A Twilight Musing
(See Num. 11:4-10; John 6:30-34, 48-51)
“We have lost our appetite; we never see anything but this manna!” (Num. 11:5b).
When we read in Numbers 11 the account of the Israelites complaining about the miraculous daily manna from heaven, we are amazed at their perversity in rejecting God’s miraculous daily supply of food for them. How could they be so quickly desensitized to this miracle of God’s provision? How could they fail to be thankful, even for the daily task of gathering the manna? But before we are too critical of the Israelites, let us examine how we regard Christ’s body, the symbolic Bread of Heaven, presented to us in the Lord’s Supper.
There are significant associations in John 6 between the manna in the wilderness and Jesus as the Bread of Life. He says that He is “the true bread of heaven,” and that His disciples must eat of His body and drink of His blood. Our partaking of the Lord’s Supper is a symbolic implementation of this truth, for in it we are repeatedly refreshed with spiritual food from heaven. Have we become blasé about this regular provision by God for our spiritual nourishment? Are we bored with renewing our thanks for the gifts of God through Christ? And, if so, are we not as profane and sacrilegious as the Israelites were?
We resent it when our children are not thankful for the food and other daily supplies that are so regular and abundant that, like spoiled brats, they take them for granted. It is to guard against that kind of insensitivity that we habitually offer thanks at meal times. One of the traditional names for the Lord’s Supper is Eucharist, meaning “thanksgiving.” Each time we partake of the Lord’s Supper, we acknowledge and celebrate the supreme gift of Jesus Christ. If in partaking of this feast we are not acutely aware of the faithfulness and sufficiency of God’s gifts, we, too, become petulant children, turning up our noses at the Bread of Heaven, God’s true, life-giving Manna.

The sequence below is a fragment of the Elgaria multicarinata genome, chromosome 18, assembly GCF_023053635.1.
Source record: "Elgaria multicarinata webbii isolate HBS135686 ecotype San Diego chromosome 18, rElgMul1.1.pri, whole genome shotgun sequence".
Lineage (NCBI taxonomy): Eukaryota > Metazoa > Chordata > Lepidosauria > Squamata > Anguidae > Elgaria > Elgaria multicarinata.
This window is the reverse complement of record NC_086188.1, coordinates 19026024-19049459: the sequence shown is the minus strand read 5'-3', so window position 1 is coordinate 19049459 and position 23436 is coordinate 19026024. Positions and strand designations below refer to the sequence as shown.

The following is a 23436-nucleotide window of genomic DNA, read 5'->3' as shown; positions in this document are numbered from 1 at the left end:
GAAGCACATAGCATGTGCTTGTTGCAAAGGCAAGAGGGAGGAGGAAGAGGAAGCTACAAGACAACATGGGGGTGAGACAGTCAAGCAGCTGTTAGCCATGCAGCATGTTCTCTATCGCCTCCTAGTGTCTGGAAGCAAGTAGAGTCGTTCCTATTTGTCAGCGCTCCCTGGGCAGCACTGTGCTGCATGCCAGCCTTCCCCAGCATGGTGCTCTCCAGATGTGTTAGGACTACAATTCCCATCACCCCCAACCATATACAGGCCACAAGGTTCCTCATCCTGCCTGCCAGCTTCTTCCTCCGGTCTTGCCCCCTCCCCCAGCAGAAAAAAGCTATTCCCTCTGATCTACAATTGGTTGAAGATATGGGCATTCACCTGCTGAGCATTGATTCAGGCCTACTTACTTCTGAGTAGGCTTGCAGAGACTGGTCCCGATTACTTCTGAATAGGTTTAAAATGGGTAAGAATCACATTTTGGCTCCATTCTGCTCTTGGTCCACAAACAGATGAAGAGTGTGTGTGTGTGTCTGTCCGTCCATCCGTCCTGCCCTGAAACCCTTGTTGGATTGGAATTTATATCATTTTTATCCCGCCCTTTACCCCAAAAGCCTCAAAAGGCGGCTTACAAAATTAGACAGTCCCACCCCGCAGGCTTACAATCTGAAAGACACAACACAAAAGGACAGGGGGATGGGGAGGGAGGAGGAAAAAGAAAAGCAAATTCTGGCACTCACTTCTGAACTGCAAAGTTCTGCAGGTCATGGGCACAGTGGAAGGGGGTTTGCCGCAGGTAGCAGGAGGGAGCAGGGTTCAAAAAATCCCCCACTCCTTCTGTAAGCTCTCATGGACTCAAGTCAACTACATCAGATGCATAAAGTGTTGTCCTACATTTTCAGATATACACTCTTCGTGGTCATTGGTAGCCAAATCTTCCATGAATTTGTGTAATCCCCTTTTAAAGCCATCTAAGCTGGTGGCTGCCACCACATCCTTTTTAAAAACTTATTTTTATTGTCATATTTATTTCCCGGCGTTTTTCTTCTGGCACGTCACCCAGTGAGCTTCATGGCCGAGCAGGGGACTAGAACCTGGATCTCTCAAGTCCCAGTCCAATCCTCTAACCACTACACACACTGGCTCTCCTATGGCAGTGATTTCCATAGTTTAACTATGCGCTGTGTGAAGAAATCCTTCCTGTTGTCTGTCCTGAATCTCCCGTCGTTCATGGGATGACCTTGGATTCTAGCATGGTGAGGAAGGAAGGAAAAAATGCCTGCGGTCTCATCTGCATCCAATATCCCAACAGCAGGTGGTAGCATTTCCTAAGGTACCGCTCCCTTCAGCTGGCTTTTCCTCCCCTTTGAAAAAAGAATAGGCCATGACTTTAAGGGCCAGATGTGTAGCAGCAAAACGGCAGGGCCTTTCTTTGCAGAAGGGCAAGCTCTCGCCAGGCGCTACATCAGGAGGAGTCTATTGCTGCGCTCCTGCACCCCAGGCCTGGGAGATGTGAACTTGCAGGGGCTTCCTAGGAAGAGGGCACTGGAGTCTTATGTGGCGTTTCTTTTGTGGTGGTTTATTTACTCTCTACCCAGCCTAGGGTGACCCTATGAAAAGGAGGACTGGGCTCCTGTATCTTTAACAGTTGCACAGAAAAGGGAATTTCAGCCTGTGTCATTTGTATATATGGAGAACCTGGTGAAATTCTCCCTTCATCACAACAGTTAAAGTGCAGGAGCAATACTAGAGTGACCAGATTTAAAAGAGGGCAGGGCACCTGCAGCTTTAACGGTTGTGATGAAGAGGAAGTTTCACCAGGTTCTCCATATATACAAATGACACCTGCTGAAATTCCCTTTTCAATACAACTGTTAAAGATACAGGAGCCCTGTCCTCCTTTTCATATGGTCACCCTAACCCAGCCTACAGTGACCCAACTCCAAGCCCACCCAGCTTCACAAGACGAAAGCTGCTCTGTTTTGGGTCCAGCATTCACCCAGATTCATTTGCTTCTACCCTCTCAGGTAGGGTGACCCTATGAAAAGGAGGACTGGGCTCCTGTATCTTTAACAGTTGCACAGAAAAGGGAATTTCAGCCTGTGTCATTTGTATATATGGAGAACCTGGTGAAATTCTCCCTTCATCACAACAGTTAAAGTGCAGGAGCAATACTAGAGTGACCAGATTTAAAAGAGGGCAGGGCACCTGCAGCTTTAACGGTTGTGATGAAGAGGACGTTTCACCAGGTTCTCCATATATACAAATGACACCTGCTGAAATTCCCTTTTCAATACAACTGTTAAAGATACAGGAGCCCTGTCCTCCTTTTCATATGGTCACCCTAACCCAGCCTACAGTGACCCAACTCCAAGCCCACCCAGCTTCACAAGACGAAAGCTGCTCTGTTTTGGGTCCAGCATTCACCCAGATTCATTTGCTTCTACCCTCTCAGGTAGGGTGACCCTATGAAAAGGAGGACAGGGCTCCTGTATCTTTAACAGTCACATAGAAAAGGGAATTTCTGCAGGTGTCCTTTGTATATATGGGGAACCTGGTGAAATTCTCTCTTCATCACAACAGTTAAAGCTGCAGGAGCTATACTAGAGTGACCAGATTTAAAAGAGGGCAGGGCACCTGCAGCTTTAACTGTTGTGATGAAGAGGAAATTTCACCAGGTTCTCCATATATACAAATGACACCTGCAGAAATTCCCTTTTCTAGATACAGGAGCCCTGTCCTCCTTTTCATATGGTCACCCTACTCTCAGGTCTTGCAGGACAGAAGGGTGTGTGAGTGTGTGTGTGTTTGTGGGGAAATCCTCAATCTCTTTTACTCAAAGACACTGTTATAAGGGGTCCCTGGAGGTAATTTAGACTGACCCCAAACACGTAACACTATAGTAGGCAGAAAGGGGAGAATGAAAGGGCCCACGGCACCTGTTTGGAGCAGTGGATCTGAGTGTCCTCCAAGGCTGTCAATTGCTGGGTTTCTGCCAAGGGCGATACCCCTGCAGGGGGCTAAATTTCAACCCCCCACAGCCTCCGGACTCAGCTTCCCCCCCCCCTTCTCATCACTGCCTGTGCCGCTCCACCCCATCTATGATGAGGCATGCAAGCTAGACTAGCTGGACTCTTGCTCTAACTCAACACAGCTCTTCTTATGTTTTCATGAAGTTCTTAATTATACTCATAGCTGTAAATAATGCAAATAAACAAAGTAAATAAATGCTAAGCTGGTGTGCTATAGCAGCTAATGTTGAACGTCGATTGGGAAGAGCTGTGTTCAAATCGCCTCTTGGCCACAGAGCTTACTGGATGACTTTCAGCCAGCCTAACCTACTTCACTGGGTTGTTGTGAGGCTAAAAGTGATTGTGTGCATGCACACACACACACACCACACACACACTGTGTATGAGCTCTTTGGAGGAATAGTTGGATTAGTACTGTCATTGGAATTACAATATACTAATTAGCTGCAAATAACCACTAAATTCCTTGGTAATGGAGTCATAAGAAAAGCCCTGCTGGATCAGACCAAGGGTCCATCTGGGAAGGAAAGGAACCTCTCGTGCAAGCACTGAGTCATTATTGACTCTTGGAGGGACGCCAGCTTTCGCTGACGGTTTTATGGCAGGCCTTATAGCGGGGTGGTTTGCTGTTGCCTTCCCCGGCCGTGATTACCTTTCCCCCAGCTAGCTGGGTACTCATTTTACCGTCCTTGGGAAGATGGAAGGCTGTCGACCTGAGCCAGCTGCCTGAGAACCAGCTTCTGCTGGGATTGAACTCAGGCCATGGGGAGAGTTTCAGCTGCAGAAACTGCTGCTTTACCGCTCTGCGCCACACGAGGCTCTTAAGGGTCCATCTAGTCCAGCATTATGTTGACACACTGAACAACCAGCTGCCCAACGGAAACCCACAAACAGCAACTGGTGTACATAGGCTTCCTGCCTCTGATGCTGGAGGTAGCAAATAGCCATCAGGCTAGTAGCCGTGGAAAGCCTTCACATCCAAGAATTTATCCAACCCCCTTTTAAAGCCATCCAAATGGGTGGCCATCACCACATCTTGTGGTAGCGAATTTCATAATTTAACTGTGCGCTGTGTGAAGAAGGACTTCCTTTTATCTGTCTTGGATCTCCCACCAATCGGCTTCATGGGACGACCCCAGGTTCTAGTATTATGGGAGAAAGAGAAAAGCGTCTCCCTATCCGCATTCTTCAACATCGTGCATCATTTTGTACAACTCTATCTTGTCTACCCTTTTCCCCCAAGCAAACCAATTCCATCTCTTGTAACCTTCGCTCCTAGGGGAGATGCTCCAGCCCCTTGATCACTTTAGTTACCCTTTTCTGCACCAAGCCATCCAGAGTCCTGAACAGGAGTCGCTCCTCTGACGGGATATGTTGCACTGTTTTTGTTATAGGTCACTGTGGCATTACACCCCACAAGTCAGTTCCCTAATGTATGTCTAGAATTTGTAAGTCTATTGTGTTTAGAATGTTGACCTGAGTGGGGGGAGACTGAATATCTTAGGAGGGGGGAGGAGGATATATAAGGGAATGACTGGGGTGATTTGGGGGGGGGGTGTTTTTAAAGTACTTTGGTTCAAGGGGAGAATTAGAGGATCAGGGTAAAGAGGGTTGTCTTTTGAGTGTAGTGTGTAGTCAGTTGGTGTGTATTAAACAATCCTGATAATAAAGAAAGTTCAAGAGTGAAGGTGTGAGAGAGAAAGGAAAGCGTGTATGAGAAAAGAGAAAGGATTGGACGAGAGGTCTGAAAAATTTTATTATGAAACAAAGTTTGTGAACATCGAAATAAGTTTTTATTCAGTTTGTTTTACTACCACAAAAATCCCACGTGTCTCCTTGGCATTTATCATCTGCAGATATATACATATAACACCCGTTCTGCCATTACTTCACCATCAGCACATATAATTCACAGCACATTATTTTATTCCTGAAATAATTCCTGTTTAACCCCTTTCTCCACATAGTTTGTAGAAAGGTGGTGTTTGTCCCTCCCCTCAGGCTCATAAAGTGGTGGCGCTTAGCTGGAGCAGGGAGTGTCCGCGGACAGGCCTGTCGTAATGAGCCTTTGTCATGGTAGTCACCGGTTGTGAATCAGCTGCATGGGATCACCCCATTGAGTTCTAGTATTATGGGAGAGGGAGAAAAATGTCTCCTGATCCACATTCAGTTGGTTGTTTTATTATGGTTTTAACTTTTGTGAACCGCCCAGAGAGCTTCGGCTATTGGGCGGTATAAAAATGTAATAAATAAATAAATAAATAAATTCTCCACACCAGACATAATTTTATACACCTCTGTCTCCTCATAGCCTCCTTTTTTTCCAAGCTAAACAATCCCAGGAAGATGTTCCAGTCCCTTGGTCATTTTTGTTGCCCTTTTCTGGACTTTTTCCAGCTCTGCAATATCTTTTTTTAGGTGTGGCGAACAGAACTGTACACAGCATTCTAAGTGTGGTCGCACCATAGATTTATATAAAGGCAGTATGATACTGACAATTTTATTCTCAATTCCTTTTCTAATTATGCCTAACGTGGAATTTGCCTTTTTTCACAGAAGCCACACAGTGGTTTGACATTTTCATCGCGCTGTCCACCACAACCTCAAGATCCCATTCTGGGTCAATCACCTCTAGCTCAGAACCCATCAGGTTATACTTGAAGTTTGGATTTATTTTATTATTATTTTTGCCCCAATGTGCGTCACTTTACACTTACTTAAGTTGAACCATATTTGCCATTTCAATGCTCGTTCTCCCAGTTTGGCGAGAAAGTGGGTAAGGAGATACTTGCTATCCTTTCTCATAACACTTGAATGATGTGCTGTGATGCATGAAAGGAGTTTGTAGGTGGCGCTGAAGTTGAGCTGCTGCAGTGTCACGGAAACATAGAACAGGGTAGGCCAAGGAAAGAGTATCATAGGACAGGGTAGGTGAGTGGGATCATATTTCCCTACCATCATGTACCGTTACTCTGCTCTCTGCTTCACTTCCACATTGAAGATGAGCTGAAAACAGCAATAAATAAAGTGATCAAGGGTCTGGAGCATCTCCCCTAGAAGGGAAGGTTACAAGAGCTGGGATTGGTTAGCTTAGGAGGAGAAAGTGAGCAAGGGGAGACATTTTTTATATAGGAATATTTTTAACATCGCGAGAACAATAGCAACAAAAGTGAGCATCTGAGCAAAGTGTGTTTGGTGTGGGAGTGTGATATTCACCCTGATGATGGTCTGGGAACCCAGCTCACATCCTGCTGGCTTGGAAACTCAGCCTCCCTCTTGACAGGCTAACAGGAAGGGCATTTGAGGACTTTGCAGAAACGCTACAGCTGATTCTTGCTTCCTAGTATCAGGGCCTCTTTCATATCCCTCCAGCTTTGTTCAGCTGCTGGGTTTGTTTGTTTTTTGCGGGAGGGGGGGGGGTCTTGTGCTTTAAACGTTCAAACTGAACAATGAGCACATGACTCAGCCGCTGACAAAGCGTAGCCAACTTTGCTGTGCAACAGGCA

When we partake of the bread, representing to us the body of Christ, we affirm the wondrous fact that our death-bound bodies have been transformed into receptacles of the Spirit of Life. We have already died, and the life that we now live is Christ in us. While we reside in this fallen world, His sinless human body becomes ours, too, and the Holy Spirit that dwells in us is our guarantee that we will also share in His resurrected body, after we have “shuffled off this mortal coil.”
We acknowledge our inability to feed ourselves spiritually every time we partake of the Lord’s Supper together, and we admit that we are all needy creatures, not worthy even to have the crumbs from God’s table. But that attitude puts us in the right frame of mind to realize how privileged we are to be invited to eat and drink with Jesus.
The fare God offers here goes beyond even the miraculous manna in the wilderness and water pouring out of a rock. The new person in Christ must be fed by the Holy Spirit, who will produce in him or her the proper characteristics of the healthy new life: “love, joy, peace, patience, kindness, goodness, faithfulness, gentleness, self-control” (Gal. 5:22-23). If these qualities are manifested in our lives, we know that we have truly communed together at the Lord’s table.
Image: By Juan de Juanes - , Public Domain, https://commons.wikimedia.org/w/index.php?curid=23065137